Macroeconomic risks are high. As one of the OECD’s more open economies, Ireland is particularly exposed to external risks. But it also faces domestic risks. House prices may have overshot fundamentals to some extent, although this does not imply that they will fall significantly; and house building will eventually ease. A soft landing is the most likely scenario but a sharper fall cannot be ruled out. Hence, the government needs to leave plenty of breathing space by balancing the budget or running a surplus, curtailing tax breaks and pushing ahead with public management reforms to get better value for money from public expenditure.
International comparisons house prices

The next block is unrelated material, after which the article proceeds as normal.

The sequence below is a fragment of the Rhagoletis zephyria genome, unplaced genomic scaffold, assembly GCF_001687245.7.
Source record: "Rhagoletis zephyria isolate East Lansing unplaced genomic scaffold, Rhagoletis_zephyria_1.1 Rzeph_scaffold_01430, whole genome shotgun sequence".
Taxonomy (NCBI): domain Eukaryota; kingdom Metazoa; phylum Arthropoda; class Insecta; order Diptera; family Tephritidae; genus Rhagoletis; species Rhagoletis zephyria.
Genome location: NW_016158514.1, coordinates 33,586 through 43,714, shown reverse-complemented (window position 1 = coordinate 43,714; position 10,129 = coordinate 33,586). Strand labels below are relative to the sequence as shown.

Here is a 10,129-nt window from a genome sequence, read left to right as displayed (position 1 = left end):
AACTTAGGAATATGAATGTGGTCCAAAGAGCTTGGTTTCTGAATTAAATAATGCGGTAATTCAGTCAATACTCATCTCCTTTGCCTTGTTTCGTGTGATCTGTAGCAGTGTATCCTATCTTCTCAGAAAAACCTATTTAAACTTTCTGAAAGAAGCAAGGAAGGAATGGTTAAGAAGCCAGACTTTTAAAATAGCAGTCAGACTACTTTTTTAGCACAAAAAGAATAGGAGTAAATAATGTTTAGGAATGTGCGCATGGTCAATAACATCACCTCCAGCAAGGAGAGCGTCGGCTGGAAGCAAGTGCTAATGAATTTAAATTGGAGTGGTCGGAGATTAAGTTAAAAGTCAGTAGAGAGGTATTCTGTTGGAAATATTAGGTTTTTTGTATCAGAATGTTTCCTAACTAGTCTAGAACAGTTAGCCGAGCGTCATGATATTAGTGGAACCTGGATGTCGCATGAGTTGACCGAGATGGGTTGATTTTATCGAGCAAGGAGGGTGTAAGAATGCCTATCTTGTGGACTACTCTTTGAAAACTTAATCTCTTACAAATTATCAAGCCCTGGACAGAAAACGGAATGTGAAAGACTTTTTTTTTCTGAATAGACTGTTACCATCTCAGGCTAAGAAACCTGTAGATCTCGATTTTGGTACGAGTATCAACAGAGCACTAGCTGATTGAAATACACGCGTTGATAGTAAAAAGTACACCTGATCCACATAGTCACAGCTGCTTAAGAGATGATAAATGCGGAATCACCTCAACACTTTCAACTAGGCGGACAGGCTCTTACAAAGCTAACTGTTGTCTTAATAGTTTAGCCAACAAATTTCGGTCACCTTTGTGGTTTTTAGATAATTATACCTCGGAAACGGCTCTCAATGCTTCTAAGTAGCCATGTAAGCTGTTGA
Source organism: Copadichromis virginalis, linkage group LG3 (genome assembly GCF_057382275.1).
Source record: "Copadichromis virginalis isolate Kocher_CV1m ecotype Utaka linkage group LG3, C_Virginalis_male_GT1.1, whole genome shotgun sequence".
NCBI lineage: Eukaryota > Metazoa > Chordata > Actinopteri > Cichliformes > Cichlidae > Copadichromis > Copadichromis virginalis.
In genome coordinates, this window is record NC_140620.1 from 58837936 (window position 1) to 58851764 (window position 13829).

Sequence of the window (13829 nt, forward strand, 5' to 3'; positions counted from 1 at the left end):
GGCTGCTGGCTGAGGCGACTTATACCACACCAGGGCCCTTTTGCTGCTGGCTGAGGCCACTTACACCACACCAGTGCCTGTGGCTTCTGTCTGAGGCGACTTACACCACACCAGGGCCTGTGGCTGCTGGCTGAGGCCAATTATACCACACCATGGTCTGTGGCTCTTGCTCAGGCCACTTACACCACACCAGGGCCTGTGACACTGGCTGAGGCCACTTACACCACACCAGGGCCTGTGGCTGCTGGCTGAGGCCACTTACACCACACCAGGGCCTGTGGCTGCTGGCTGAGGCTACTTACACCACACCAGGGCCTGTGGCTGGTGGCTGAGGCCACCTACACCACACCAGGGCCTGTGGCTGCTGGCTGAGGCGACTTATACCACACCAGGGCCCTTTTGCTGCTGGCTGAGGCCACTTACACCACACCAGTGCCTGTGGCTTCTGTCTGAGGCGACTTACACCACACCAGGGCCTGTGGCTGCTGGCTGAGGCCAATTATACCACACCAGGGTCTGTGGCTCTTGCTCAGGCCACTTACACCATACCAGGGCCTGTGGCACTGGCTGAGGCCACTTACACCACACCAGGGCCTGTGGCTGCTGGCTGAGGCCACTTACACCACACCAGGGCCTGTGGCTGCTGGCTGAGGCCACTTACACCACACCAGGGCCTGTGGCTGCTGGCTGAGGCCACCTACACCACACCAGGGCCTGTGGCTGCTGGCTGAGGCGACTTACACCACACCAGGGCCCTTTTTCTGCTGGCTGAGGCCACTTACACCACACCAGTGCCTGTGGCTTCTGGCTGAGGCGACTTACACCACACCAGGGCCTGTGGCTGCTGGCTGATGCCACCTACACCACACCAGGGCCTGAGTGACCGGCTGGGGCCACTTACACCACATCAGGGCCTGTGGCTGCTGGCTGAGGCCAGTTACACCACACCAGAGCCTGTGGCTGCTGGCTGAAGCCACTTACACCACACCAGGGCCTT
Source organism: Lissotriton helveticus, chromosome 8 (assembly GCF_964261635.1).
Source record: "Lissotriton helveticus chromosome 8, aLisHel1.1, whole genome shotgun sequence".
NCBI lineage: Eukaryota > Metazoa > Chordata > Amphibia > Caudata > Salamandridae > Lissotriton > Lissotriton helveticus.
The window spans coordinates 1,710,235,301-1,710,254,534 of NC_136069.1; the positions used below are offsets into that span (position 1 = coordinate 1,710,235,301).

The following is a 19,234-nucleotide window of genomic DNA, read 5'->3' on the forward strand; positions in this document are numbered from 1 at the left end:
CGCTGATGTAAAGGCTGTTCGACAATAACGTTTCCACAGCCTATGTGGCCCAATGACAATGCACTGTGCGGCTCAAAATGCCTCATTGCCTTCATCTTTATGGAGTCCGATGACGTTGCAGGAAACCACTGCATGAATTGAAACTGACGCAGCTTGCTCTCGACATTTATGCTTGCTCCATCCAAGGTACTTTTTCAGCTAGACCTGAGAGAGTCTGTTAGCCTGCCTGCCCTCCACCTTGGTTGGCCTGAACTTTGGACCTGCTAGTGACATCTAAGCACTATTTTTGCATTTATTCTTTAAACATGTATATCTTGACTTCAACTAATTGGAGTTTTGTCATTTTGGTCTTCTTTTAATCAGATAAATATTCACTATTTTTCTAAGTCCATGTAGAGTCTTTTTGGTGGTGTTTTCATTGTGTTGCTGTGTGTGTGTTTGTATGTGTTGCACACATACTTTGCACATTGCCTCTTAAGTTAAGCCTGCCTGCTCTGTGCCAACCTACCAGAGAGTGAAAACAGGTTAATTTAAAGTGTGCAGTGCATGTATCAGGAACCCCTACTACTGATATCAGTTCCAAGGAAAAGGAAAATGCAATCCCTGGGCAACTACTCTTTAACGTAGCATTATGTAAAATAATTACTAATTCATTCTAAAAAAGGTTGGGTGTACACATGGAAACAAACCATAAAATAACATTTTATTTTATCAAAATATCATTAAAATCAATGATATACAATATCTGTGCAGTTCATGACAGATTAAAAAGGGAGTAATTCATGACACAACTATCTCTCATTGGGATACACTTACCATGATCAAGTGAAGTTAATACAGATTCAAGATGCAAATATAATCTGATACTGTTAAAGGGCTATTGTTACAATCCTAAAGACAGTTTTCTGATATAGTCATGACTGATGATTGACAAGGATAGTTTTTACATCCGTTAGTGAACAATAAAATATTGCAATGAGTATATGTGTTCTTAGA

The OECD says that it is difficult to compare prices across countries because the size, quality, location and amenities of houses can differ substantially. Comparisons are a little easier if they are restricted to the major cities, but this does not solve the problem entirely. Bearing this in mind, the available evidence suggests that average prices in Dublin are higher than in comparable cities. In a comparison of average sale prices in 2004 across a dozen European cities, the price per square metre was higher in Dublin that everywhere else. Some further evidence comes from cost-of-living comparisons conducted by various private-sector consultancies.